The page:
Security Configuration Guide: Zone-Based Policy Firewall Cisco IOS XE Release 2
VRF-Aware Cisco IOS XE Firewall
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VRF-Aware Cisco IOS XE Firewall

VRF-Aware Cisco IOS XE Firewall

Last Updated: January 20, 2012

The VRF-Aware Cisco IOS XE Firewall applies the Cisco IOS XE Firewall functionality to VPN Routing and Forwarding (VRF) interfaces when the firewall is configured on a service provider (SP) or large enterprise edge routers. SPs provide managed services to small and medium business markets.

The VRF-Aware Cisco IOS XE Firewall supports VRF-lite (also known as Multi-VRF CE) and Application Inspection and Control (AIC) for various protocols.


Note


Cisco IOS XE Releases do not support Context-Based Access Control (CBAC) firewalls.

Finding Feature Information

Your software release may not support all the features documented in this module. For the latest feature information and caveats, see the release notes for your platform and software release. To find information about the features documented in this module, and to see a list of the releases in which each feature is supported, see the Feature Information Table at the end of this document.

Use Cisco Feature Navigator to find information about platform support and Cisco software image support. To access Cisco Feature Navigator, go to www.cisco.com/go/cfn. An account on Cisco.com is not required.

Prerequisites for VRF-Aware Cisco IOS XE Firewall

  • Understand Cisco IOS XE firewalls.
  • Configure VRFs.

Restrictions for VRF-Aware Cisco IOS XE Firewall

  • If two VPN networks have overlapping addresses, VRF-aware Network Address Translation (NAT) is required for them to support VRF-aware firewalls. NAT does not support inter-VRF routing. You can use the VRF-aware software infrastructure (VASI) for the inter-VRF routing functionality.
  • When crypto tunnels that belong to multiple VPNs terminate on a single interface, you cannot apply per-VRF firewall policies.
  • The same zone cannot be applied to interfaces that are configured on different VRFs.

Information About VRF-Aware Cisco IOS XE Firewall

VRF-Aware Cisco IOS XE Firewall

A VRF-aware firewall inspects IP packets that are sent or received within a VRF. VRF allows multiple instances of routing tables to coexist within a single router. This allows VPN segregation and the ability to have independent overlapping of IP address spaces. VRF allows traffic from the customers of one service provider to be isolated from another. The Cisco IOS XE VRF support splits the router into multiple routing domains, with each routing domain consisting of its own set of interfaces and routing and forwarding tables. Each routing domain is referenced by a unique identifier called the table ID. The global routing domain and the default routing domain (that is not associated with any VRF) is addressed with the table ID, zero. VRF supports overlapping of IP address space, thereby allowing the traffic from nonintersecting VRFs to have the same IP address.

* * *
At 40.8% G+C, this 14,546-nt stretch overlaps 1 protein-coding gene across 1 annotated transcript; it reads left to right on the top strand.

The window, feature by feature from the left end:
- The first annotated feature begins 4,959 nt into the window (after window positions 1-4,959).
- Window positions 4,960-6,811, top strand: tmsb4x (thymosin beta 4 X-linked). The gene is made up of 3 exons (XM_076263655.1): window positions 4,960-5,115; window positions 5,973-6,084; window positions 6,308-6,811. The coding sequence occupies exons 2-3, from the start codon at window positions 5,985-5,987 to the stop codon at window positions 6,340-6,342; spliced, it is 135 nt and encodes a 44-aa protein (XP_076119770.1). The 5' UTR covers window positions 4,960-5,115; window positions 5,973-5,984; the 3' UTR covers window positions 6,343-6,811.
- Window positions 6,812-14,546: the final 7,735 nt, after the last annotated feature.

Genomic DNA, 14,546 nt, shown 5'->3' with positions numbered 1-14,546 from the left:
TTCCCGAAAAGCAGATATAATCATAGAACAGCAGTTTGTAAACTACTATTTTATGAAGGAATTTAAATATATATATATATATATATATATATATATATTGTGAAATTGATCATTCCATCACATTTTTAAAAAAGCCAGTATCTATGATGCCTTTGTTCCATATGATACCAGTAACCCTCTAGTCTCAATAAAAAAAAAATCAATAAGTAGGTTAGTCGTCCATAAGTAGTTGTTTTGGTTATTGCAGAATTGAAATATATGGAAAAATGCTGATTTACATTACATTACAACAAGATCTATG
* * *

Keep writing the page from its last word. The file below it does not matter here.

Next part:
The VRF-Aware Cisco IOS XE Firewall provides the following benefits:

  • Scalable deployment--Scales to meet any network's bandwidth and performance requirements.
  • VPN support--Provides a complete VPN solution based on Cisco IOS XE IPsec and other software-based technologies, including Layer 2 Tunneling Protocol (L2TP) tunneling, and quality of service (QoS).
  • AIC support--Provides policy maps for the Internet Message Access Protocol (IMAP), Post Office Protocol 3 (POP3), Simple Mail Transfer Protocol (SMTP), and Sun Remote Procedure Call (SUN RPC)
  • Allows users to configure a per-VRF firewall. The firewall inspects IP packets that are sent and received within a VRF. The firewall also inspects traffic between two different VRFs (intersecting VRFs).
  • Allows SPs to deploy the firewall on the provider edge (PE) router.
  • Supports overlapping IP address space, thereby allowing traffic from nonintersecting VRFs to have the same IP address.
  • Supports VRF (not global) firewall command parameters and Denial-of-Service (DoS) parameters so that the VRF-aware firewall can run as multiple instances (with VRF instances) that are allocated to various VPN customers.
  • Generates high-speed logging (HSL) messages that contain the VRF ID; however these messages are collected by a single collector.

The VRF-aware firewall allows you to limit the number of firewall sessions. If the firewall sessions are not limited, it would be difficult for VRFs to share router resources because one VRF may consume a maximum amount of resources, leaving few resources for other VRFs and thereby causing the denial of service to other VRFs.

Address Space Overlap

A VRF splits the router into multiple routing domains. Each of these routing domains contain their own set of interfaces and routing tables. A routing table is referenced by using a per-VRF unique table ID. Zero is the default global routing table ID that is not associated with a VRF.

Nonintersecting VRFs are allowed to have overlapping address spaces (that is, the IP address of one VRF may be contained in others).

VRF

VRF allows multiple instances of routing tables to coexit within a single router. A VRF contains a template of a VRF table in a PE router.

The overlapping addresses, usually resulting from the use of private IP addresses in customer networks, are one of the major obstacles to the successful deployment of a peer-to-peer VPN implementation. You can use the MPLS VPN technology to overcome the overlapping addresses issue.